Wallace’s argument, like Frith’s aside about having the conversation on how ideology and music intertwine, reminds us that there is indeed a relationship there: music is a social practice that can have political meaning within the bodies and histories of those making music. Yet Wallace’s assumption that improvisation need necessarily align against violence is predicated on ideal circumstances where non-violence is viable as a means to political change. What happens when it is not? What happens when improvisation links dissidence and dissonance to political violence? Who determines the threshold for crossing over from non-violence into violence?

Who determines the ethical compass of an improvisation? Who determines the political affect produced by an improvisation?

Intangible exchanges are part of the languages and histories of improvisation. How do we quantify them in political terms? Should we bother? Do they matter?

I would argue that they do indeed matter and that these intangible histories play a significant role in providing alternatives to atrophied forms, aesthetic or political, that have lost the power of self-critique or that have become narcissistically infatuated with their own reflection at the expense of moving in new directions. Certain specific manifestations of improvisatory art carry with them specific political valences, like the African American struggle for civil rights in a democratic, but racist, American context. And that there are looser parallels to be drawn between jazz and democracy has already become an anodyne truism. Witness Marsalis’s comments to this effect, or jazz bassist and commentator Kabir Sehgal, who argues, “The parallel of jazz with democracy works for two reasons. First, jazz is a music of negotiation, conversation, reconciliation, and making [. . .] The second reason that the jazz-as-democracy metaphor is instructive is because of the invitational spirit of jazz. Jazz musicians come from all walks of life and demonstrate that power can flow in the direction of anyone” (20-21). Broadly true, perhaps, but something that might be said of any number of musical or artistic genres (think of fringe theatre, think of the blues, think of some forms of classical music). The mythmaking implicit in these sorts of utterances is also worth highlighting, as they are more generally in those who would uncritically link democracy to improvisatory practices: jazz’s invitational spirit is highly variant, as anyone who has tried to break into a particular scene can attest to; and negotiation is something that certain kinds of jazz leaders with specific visions generally find suspect (think of Marsalis or Pat Metheny, even though the two are in very different camps with regard to their visions of jazz). These sorts of observations, then, are based more generally on using the powerful affect produced by great art forms to uplift political discourse to something more effective. In that sense, politics needs jazz much more than jazz needs politics. That said, we must be very careful to understand that the specific use and meaning of improvisation can be deployed in a host of different ways.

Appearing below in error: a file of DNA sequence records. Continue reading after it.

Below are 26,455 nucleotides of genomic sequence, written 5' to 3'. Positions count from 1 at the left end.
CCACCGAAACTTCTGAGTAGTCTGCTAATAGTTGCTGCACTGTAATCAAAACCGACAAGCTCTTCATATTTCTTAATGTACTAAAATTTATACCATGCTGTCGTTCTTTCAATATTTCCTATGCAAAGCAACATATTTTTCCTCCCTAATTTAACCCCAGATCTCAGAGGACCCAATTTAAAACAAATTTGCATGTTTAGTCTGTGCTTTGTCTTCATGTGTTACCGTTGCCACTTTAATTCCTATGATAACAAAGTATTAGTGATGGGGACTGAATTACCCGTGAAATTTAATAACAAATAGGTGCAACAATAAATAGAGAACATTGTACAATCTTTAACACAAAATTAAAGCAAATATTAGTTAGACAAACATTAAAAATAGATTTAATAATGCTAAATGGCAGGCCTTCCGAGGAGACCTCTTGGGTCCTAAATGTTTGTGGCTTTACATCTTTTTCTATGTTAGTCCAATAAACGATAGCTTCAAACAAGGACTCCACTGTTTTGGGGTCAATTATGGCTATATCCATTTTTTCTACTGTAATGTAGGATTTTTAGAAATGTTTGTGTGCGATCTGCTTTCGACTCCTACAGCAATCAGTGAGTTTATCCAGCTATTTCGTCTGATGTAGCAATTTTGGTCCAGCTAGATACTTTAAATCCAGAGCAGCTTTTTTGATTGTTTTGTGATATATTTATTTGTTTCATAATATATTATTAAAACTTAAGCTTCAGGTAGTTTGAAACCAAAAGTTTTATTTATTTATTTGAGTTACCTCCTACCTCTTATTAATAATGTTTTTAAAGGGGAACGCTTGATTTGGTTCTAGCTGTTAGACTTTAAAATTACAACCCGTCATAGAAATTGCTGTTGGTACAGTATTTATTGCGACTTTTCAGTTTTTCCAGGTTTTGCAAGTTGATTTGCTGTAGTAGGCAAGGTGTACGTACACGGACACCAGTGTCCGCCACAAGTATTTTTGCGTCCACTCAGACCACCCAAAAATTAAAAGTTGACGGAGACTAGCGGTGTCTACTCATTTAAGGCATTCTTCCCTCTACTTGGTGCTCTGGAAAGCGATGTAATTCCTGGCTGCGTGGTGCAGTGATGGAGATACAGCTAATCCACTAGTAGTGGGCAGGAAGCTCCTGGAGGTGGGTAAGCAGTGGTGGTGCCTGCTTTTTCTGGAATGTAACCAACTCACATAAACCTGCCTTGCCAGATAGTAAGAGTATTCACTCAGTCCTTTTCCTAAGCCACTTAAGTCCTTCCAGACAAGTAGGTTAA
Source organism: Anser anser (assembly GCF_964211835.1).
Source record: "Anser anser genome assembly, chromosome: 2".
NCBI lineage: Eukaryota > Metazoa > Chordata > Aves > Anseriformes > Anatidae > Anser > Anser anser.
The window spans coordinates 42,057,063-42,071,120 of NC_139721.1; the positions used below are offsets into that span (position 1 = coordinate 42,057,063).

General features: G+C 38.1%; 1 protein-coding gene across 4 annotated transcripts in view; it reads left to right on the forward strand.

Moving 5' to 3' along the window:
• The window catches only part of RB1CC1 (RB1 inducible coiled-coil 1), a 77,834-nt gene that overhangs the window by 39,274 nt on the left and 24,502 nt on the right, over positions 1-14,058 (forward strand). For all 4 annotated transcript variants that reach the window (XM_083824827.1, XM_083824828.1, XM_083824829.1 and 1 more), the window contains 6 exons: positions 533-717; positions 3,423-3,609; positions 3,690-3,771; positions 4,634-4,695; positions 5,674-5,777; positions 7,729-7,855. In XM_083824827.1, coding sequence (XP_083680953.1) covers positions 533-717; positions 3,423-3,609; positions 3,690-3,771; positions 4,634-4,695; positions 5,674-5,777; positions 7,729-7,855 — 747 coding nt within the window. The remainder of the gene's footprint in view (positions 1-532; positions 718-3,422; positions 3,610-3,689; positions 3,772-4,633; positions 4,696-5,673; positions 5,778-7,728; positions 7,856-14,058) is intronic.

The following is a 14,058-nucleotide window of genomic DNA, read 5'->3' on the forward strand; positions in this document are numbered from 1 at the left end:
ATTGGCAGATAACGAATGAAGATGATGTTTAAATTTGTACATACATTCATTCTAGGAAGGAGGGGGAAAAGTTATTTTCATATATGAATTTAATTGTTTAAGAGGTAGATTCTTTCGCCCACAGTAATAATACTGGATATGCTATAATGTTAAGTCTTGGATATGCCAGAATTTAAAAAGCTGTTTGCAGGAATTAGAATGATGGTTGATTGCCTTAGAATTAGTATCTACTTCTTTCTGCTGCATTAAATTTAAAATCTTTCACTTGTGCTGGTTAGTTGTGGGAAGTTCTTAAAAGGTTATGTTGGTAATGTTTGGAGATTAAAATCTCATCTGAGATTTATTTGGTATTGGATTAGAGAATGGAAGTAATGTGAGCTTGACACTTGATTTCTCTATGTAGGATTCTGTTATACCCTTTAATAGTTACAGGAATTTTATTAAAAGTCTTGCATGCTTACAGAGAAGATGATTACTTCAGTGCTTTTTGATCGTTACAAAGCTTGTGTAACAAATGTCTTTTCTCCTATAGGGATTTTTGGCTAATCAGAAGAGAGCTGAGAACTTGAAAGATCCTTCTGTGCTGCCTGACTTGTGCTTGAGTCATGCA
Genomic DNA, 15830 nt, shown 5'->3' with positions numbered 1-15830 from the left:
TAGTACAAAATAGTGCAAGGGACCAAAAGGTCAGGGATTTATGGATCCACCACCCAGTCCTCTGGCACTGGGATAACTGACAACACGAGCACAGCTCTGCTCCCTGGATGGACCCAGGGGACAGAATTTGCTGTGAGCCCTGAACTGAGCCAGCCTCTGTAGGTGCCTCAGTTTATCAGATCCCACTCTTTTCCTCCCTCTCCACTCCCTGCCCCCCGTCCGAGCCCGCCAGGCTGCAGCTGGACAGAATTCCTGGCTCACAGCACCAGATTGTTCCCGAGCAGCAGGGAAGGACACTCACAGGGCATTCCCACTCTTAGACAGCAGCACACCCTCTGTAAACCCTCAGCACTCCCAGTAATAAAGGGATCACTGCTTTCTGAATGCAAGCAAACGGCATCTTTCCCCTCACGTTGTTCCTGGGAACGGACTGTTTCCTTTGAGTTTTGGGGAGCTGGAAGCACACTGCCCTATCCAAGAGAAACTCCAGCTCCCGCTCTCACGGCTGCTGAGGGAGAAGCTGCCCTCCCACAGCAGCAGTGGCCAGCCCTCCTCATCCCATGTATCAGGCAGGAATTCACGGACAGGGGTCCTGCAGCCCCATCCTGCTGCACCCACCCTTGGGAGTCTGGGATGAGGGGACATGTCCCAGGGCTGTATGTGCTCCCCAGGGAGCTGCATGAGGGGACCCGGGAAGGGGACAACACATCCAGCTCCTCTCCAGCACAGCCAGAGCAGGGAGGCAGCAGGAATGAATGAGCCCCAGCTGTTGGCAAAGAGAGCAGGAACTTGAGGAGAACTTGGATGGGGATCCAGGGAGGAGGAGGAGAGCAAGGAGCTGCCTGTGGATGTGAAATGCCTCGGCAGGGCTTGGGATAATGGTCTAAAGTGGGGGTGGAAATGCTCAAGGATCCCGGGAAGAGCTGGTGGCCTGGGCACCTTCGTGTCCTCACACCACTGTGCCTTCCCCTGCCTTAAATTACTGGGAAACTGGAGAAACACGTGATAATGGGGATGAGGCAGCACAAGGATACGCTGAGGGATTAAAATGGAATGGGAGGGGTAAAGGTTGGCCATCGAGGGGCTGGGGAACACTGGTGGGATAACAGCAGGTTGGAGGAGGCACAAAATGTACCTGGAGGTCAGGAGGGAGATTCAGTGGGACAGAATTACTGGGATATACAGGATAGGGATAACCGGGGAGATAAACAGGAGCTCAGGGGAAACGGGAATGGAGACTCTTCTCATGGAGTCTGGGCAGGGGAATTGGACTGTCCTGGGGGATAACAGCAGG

Edgar Landgraf notes, in a discussion of influential German author Heinrich von Kleist’s ideas on improvisation—deriving in part from Kleist’s essay “On the gradual development of thoughts in the process of speaking” that addresses unforeseeable results and spontaneity in their relation to individual consciousness, free will, and political enlightenment—that “Kleist does not romanticize the subversive power of improvisation as a tool for social resistance [. . .] As an inventive doing, improvisation might be just as effective in helping to maintain an existing order than in overturning it” (123). Landgraf further argues that Kleist

reveals improvisation to be not about unbridled spontaneity, freedom, or the utter absence of rules, but about a certain mode of engaging, appropriating, and staging rules. Kleist thus challenges oppositions that continue to guide the observational practices of contemporary studies of improvisation, which [. . .] understand improvisation in opposition to laws, rules, fixed structures, or repetition. For Kleist, this is not an either/or proposition, but rather it is the interchange of practice and law, performance and text, innovation and tradition [. . .] In his theoretical and his literary writing, Kleist expands the applicability of improvisation to include all spheres of human interaction, presenting inventiveness and the ability to improvise as a basic requirement for the assertion of power and the formation of agency. (115)

So another paradigm for conceiving improvisation, here securely located within Eurocentric discourses that are far removed from the Afro-diasporic contexts usually associated with “jazz” improvisation. In this conception, improvisation is merely another way of deploying a different set of contingencies and expectations with outcomes related to agency and the “assertion of power.” Neither necessarily resistant nor necessarily aligned with convention, improvisation is, it would appear, what you make of it in the “inventive doing” that always remains to be embodied.

One way of seeing this embodied doing in political terms is through the idea that improvisation is always, necessarily, co-generative: between the performers performing; between the performers and the audience listening; between that iteration of spectacle and wider social configurations, larger communities in which the iteration has meaning; between the specific historical, lived contexts of all concerned. The point is that meaning remains to be made in the moment out of co-generative agencies. All improvisations start out of this initial premise as Marcel Cobussen, Henrik Frisk, and Bart Weijland’s show in their discussion of the field of musical improvisation (FMI):